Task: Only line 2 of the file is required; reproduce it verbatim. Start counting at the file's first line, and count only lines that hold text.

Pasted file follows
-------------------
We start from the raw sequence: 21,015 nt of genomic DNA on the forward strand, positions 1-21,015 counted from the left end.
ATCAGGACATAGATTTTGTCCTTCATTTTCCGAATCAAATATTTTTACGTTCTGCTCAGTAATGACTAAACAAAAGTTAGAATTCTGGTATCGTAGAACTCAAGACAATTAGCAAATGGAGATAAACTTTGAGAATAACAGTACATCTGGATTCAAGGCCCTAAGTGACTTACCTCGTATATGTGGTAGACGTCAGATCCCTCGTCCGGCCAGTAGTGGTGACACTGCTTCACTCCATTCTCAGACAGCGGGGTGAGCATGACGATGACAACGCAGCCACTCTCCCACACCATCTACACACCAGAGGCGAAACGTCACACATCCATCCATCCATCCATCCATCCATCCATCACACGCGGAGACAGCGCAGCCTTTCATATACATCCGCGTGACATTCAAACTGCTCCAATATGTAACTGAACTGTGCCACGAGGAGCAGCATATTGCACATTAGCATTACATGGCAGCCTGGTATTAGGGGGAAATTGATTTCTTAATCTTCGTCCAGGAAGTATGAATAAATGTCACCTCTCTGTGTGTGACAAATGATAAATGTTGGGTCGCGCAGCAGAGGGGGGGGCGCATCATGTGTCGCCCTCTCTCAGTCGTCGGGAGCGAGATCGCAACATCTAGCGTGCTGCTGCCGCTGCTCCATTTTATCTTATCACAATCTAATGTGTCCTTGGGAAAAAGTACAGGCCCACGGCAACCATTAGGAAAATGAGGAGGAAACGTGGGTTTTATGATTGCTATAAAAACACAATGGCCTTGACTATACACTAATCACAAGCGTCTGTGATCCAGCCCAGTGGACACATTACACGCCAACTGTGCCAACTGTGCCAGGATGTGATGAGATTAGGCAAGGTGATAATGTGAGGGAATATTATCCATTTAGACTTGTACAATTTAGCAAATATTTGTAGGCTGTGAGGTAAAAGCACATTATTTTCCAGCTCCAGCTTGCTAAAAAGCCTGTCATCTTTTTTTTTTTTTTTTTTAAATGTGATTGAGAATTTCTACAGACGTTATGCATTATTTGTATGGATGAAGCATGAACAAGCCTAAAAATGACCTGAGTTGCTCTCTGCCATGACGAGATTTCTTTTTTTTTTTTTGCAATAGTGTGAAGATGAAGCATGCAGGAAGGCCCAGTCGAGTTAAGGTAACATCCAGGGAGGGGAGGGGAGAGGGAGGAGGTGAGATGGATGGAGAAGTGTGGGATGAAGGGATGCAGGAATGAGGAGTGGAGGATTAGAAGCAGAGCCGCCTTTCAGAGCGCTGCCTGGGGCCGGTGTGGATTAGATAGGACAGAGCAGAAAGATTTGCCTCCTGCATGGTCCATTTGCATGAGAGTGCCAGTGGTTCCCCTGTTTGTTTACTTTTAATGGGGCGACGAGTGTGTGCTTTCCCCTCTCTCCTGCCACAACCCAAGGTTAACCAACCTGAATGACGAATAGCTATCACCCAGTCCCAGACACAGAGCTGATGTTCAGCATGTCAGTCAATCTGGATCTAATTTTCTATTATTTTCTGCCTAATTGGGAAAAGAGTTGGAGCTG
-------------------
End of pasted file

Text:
ATCAGGACATAGATTTTGTCCTTCATTTTCCGAATCAAATATTTTTACGTTCTGCTCAGTAATGACTAAACAAAAGTTAGAATTCTGGTATCGTAGAACTCAAGACAATTAGCAAATGGAGATAAACTTTGAGAATAACAGTACATCTGGATTCAAGGCCCTAAGTGACTTACCTCGTATATGTGGTAGACGTCAGATCCCTCGTCCGGCCAGTAGTGGTGACACTGCTTCACTCCATTCTCAGACAGCGGGGTGAGCATGACGATGACAACGCAGCCACTCTCCCACACCATCTACACACCAGAGGCGAAACGTCACACATCCATCCATCCATCCATCCATCCATCCATCACACGCGGAGACAGCGCAGCCTTTCATATACATCCGCGTGACATTCAAACTGCTCCAATATGTAACTGAACTGTGCCACGAGGAGCAGCATATTGCACATTAGCATTACATGGCAGCCTGGTATTAGGGGGAAATTGATTTCTTAATCTTCGTCCAGGAAGTATGAATAAATGTCACCTCTCTGTGTGTGACAAATGATAAATGTTGGGTCGCGCAGCAGAGGGGGGGGCGCATCATGTGTCGCCCTCTCTCAGTCGTCGGGAGCGAGATCGCAACATCTAGCGTGCTGCTGCCGCTGCTCCATTTTATCTTATCACAATCTAATGTGTCCTTGGGAAAAAGTACAGGCCCACGGCAACCATTAGGAAAATGAGGAGGAAACGTGGGTTTTATGATTGCTATAAAAACACAATGGCCTTGACTATACACTAATCACAAGCGTCTGTGATCCAGCCCAGTGGACACATTACACGCCAACTGTGCCAACTGTGCCAGGATGTGATGAGATTAGGCAAGGTGATAATGTGAGGGAATATTATCCATTTAGACTTGTACAATTTAGCAAATATTTGTAGGCTGTGAGGTAAAAGCACATTATTTTCCAGCTCCAGCTTGCTAAAAAGCCTGTCATCTTTTTTTTTTTTTTTTTTAAATGTGATTGAGAATTTCTACAGACGTTATGCATTATTTGTATGGATGAAGCATGAACAAGCCTAAAAATGACCTGAGTTGCTCTCTGCCATGACGAGATTTCTTTTTTTTTTTTTGCAATAGTGTGAAGATGAAGCATGCAGGAAGGCCCAGTCGAGTTAAGGTAACATCCAGGGAGGGGAGGGGAGAGGGAGGAGGTGAGATGGATGGAGAAGTGTGGGATGAAGGGATGCAGGAATGAGGAGTGGAGGATTAGAAGCAGAGCCGCCTTTCAGAGCGCTGCCTGGGGCCGGTGTGGATTAGATAGGACAGAGCAGAAAGATTTGCCTCCTGCATGGTCCATTTGCATGAGAGTGCCAGTGGTTCCCCTGTTTGTTTACTTTTAATGGGGCGACGAGTGTGTGCTTTCCCCTCTCTCCTGCCACAACCCAAGGTTAACCAACCTGAATGACGAATAGCTATCACCCAGTCCCAGACACAGAGCTGATGTTCAGCATGTCAGTCAATCTGGATCTAATTTTCTATTATTTTCTGCCTAATTGGGAAAAGAGTTGGAGCTG